I’ve had experience with this before, in Prague a group of five girls and I were followed by three men at night. After a while they started yelling at us, the most common being “how much?” Meaning how much we “cost” as prostitutes. Seeing as they weren’t going to stop, I turned on my heel, faced them (which surprised them), spat at their feet and responded with “You couldn’t afford me.” This prompted the other girls to start yelling back at them as well, starting with our spitfire Czech friend to start slinging curses in Czech as she and the rest of the girls came up beside me. Needless to say the men backed off and pretty much fled. They weren’t expecting a fight. It empowered me and encouraged the rest of the girls to yell back too.
I’ve heard that a lot of people don’t know what to do in this situation because they’ve been taught all their lives to be polite and non-aggressive. Keep your heads down or whatever.
Keep in mind that studies have shown that rapists look for victims who won’t fight back.
Remember that nobody has the right to touch you without your consent or harass you, and you have all the right to make the biggest fuss about it that you can possibly make.
Get angry. Be in command.
More illustrated covers!
Janet: At the risk of being too literal (always a risk with me, apparently), that is not what bear’s paws look like. Not from my experience – and I have seen bears, both alive and at a semi-respectable distance, and dead (at a range that would likely spell my immediate demise if it were not the bear who was dead, instead, fortunately for me).
Steph: Haha, despite the…
So, that gigantic hand on the cover is not, as I had previously imagined, the hand of a fallen or fractured statue.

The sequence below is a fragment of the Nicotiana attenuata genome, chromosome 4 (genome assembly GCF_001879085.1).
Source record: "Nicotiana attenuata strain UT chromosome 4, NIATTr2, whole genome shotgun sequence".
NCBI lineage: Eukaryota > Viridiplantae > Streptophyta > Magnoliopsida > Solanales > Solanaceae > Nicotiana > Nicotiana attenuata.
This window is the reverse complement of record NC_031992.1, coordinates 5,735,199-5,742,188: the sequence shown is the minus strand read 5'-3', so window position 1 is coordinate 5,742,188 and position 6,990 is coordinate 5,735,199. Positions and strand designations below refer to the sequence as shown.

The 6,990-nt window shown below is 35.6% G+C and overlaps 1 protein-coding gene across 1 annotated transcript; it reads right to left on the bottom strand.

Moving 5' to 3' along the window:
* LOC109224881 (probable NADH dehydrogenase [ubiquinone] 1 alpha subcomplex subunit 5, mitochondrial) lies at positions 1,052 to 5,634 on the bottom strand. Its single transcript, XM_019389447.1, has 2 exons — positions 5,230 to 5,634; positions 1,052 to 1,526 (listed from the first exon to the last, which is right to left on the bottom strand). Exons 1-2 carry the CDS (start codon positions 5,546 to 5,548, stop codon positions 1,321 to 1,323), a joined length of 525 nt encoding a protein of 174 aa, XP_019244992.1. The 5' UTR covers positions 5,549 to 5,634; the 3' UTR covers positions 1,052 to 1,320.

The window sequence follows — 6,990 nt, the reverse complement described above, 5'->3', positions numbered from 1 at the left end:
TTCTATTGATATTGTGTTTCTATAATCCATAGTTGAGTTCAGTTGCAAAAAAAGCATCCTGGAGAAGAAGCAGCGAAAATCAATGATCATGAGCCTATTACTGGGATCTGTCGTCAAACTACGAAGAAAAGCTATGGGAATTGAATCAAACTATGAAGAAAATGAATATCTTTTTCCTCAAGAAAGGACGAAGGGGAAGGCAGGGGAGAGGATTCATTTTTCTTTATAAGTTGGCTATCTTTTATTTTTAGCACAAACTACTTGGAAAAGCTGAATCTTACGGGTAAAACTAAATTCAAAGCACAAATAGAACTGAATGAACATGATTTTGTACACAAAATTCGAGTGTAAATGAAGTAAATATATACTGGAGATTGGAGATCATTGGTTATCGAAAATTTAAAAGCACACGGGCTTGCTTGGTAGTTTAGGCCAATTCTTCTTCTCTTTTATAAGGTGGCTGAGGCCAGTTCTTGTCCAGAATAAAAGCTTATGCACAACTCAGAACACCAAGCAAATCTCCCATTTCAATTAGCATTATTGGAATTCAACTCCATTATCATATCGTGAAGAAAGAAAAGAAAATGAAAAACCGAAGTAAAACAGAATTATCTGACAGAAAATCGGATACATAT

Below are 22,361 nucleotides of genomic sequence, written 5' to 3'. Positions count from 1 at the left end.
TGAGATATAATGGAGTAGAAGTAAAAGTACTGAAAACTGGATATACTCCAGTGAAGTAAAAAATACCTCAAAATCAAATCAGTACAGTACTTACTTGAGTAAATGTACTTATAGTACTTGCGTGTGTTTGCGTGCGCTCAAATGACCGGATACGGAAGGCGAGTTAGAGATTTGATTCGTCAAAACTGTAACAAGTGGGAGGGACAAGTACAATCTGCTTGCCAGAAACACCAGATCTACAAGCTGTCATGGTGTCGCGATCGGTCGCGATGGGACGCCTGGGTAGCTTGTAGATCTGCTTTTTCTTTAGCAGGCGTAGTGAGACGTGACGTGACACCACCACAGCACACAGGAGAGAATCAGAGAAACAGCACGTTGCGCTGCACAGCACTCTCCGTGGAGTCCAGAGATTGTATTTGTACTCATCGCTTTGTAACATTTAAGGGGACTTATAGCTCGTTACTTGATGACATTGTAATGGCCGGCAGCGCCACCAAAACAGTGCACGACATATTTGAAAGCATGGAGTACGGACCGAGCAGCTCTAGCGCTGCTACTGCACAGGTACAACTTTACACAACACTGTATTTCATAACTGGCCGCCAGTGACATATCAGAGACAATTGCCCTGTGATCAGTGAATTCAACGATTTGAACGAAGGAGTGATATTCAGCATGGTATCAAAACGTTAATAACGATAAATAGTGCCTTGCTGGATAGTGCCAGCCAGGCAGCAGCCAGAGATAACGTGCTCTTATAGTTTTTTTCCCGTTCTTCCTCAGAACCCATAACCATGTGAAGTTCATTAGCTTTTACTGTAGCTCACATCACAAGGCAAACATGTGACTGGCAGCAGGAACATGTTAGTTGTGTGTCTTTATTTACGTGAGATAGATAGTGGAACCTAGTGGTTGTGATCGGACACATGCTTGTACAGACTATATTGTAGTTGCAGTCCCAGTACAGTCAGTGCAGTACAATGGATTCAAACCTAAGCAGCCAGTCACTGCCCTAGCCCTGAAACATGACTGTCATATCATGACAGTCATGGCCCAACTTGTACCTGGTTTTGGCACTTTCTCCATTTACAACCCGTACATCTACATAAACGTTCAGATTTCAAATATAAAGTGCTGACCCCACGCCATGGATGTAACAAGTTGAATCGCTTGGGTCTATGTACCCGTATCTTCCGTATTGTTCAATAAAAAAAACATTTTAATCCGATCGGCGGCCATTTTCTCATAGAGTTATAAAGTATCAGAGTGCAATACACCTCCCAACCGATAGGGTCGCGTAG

It is, in fact, the decaying hand of a dead human girl.
I felt like that bit of information ought to set the mood quite nicely for my post on this graphic novel. Also, I will try not to get any more spoilerific than that. Right. So. Beautiful Darkness by Vehlmann and Kerascoët is…
Trade Paperback, 254 pages
Published July 31st 2007 by Broadway Books
WICKED above her hipbone, GIRL across her heart
Words are like a road map to reporter Camille Preaker’s troubled past. Fresh from a brief stay at a psych hospital, Camille’s first assignment from the second-rate daily paper where she works brings her reluctantly back to her hometown to cover the…
Paperback, 352 pages
Published March 4th 2014 by Orbit
Source: Net Galley
Could you find a museum for a monster?
Or a jazz bar for a jabberwock?
Zoe Norris writes travel guides for the undead. And she’s good at it too—her new-found ability to talk to cities seems to help. After the success of The Sbambling Guide to New York City, Zoe and her team are sent to New Orleans to write the…
Way back when I was an undergrad, a friend told me to look up Bite Me!